Maryland had mused for years about what to do with its Confederate statues. Surely they didn’t quite belong in a state that believed in equality, had long since abolished slavery, and could claim only the weakest historical ties to the Confederate side in the Civil War. Then last weekend a Nazi army descended on Charlottesville in the neighboring state of Virginia, beating and killing local people, threatening to destroy the town, and doing enough harm to ultimately affect everyone in the local area. It was a Confederate monument that drew the Nazis and their allies to Charlottesville. The Nazis intended to argue against its proposed removal, and though they had their say, they made their point a self-defeating way.
Overnight, every town that had a Confederate monument wished it did not. Would the Nazis strike their town next? Would they carry through on their threats to burn the town down this time? In this context, Maryland’s Confederate statues became a clear and present danger, an imminent threat to public safety. How many people might the Nazis kill if they came to Baltimore? With the Nazi groups heavily armed, it was easy to imagine a pitched battle with hundreds of people dying, but even one or two deaths would be too many. Officials collected the necessary approvals. Last night, cranes picked up the statues and loaded them on flatbed trucks. By 5 a.m. the four Confederate monuments in Baltimore had been taken away. Officially, their whereabouts are unknown. It does not seem likely that they can be safely stored anywhere, so one hopes they can be melted down and converted to something constructive.
The outcome might seem paradoxical. The Nazis are arguing against the removal of Confederate statues, but the brutal violence with which they state their case makes the removal of most of the remaining Confederate statues almost inevitable. To a governor or public safety commissioner, the compelling point is that with no statue, there is no flash point that could trigger a Nazi invasion. The strategy of removing the statues will not stop in Baltimore or Maryland. At the same time that Maryland was at work on its Confederate statues, the governor of North Carolina was recording a speech calling for the removal and relocation of the much larger number of Confederate statues owned by that state. I imagine North Carolina will quickly approve the removal of the statues, but if not, that action will follow soon enough there and elsewhere. A state does not have to see Nazi flags and torches again and again before it is compelled to move. Each removal of a Confederate statue increases the pressure on those that remain, so that within a few years, thousands of Confederate statues could be melted down or hidden away out of public view.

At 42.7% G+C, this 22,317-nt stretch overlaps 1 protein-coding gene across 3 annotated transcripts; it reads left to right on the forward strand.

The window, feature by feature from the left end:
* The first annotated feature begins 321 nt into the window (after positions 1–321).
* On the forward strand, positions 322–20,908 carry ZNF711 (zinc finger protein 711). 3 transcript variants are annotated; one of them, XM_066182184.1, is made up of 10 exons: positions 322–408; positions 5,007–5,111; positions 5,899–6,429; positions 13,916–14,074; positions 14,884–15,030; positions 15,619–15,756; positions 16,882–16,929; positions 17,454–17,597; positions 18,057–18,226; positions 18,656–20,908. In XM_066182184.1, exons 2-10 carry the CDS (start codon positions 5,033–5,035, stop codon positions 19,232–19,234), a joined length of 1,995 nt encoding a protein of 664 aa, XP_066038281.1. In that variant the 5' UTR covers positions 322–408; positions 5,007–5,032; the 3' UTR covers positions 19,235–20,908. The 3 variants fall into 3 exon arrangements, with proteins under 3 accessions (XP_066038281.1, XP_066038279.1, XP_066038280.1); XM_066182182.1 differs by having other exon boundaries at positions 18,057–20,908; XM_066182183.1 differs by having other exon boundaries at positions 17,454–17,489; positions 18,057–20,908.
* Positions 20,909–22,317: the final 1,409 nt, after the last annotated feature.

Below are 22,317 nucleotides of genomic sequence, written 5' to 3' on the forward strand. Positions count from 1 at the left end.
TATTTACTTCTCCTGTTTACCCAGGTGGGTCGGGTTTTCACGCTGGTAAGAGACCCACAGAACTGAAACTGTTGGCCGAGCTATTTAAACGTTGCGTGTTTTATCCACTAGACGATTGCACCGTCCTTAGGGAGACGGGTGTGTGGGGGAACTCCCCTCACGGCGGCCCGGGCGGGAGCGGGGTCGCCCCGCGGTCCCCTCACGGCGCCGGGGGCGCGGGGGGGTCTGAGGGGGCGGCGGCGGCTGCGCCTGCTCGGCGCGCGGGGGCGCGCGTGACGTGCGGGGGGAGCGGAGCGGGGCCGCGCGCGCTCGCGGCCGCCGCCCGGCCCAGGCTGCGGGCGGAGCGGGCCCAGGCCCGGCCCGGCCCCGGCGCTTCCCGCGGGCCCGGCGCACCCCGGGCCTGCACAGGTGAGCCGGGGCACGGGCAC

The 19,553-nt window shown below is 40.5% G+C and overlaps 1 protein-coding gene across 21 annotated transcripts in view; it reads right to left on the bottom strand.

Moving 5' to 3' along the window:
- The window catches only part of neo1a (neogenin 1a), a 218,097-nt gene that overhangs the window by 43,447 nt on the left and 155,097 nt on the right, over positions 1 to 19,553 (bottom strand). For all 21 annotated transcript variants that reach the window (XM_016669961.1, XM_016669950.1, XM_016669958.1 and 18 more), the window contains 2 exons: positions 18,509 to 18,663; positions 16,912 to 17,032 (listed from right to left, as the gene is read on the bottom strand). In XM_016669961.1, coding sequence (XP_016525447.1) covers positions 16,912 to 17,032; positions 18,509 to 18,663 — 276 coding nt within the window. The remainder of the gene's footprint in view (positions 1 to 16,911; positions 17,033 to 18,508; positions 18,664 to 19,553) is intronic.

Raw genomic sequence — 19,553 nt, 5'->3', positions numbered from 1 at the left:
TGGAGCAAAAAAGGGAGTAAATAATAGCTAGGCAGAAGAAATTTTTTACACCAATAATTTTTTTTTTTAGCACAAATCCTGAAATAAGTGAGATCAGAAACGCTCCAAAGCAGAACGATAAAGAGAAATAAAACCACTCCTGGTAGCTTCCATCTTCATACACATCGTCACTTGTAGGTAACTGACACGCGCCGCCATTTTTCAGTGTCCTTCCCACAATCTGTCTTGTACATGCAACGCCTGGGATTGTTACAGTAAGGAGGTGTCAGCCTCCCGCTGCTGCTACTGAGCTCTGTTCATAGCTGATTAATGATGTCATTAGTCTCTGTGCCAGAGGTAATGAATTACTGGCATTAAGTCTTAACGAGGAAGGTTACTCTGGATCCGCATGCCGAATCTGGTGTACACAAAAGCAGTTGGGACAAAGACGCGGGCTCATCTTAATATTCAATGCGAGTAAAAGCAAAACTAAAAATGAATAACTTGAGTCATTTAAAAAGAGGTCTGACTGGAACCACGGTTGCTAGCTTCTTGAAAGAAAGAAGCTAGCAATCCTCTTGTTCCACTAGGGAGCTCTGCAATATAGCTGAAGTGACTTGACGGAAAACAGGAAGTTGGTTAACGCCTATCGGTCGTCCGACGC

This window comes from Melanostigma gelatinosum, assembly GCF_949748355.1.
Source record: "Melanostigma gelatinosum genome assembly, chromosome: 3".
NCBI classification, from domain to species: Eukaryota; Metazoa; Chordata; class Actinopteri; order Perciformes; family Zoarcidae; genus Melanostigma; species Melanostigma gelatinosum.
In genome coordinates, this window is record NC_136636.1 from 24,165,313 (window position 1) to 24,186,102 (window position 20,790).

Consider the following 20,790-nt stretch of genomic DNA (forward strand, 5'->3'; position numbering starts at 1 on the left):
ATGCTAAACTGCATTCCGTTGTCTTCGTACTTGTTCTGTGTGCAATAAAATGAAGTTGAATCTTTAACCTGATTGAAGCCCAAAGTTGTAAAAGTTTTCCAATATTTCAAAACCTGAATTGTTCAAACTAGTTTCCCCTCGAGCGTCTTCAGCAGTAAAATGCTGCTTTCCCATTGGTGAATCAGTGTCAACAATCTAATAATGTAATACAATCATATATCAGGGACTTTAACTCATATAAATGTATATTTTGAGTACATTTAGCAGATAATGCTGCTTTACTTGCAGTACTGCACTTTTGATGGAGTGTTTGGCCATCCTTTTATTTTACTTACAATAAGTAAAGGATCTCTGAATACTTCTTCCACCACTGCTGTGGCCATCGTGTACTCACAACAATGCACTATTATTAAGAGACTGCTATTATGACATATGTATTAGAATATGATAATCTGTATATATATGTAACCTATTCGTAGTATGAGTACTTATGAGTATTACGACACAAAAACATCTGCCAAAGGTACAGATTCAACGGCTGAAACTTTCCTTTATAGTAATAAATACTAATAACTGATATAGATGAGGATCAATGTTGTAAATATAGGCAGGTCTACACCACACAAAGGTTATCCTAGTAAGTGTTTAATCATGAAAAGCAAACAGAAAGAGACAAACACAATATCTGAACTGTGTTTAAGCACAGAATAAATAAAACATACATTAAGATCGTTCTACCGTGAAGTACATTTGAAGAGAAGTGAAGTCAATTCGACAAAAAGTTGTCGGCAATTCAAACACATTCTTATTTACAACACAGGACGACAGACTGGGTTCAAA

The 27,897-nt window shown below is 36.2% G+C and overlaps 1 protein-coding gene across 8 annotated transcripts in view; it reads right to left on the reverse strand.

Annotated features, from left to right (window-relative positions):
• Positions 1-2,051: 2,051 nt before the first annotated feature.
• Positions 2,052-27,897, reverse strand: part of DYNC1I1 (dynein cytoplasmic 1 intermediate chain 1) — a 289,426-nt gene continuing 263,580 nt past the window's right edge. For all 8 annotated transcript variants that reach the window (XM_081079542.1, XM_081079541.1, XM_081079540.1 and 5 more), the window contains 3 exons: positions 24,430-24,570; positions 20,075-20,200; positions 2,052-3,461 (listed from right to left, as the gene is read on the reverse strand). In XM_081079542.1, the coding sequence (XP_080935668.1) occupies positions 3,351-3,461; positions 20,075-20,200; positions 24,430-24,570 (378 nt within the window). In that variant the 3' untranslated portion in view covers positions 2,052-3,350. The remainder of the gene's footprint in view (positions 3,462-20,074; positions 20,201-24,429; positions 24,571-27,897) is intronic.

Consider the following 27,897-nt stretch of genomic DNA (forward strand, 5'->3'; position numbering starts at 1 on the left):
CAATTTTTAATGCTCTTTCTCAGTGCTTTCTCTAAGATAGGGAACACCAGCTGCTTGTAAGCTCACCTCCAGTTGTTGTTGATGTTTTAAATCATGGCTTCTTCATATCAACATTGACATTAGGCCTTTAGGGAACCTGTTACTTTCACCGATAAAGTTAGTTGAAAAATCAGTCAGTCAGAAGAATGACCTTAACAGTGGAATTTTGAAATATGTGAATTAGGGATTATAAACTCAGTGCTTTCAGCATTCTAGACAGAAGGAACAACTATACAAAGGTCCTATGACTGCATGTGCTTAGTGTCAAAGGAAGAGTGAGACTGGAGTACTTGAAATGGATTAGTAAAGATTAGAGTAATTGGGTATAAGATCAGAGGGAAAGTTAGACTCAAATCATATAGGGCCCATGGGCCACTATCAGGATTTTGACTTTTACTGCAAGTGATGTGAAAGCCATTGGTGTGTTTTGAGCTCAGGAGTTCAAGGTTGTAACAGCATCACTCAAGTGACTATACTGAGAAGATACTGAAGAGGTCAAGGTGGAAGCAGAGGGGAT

The result makes sense if you look at the situation through the lens of game theory, the mathematical modeling of making decisions when one’s decisions affect the decisions other actors. Nazis overestimate their popular support, so they calculate that their arguments will rally a large number of people to their cause, when the actual number is quite small. They may also underestimate the fear and loathing they engender, so that they don’t plan on the degree of effort others may make to avoid them. These mistaken assumptions make a highly irrational strategy on the part of the Nazi movement appear rational to them.
Taking down statues that are symbols of repression can have a larger impact than you would expect on the psyche of a community. The most prominent historical example of this is the rapid demolition, after the collapse of the Soviet Union, of the Lenin statues that had littered Russia. With the statues down, there was no chance that the Soviet system could make a comeback. Last night’s work removing statues that symbolized slavery has similarly lifted a weight from Baltimore’s shoulders. It will not be surprising if this turns out to be a similar turning point in the story of the city.
Update: Also see Washington Post story http://wapo.st/2wSyyKe
Update: Congress too is getting in on the trend:
I will be introducing a bill to remove Confederate statues from the US Capitol building. This is just one step. We have much work to do.— Cory Booker (@CoryBooker) August 17, 2017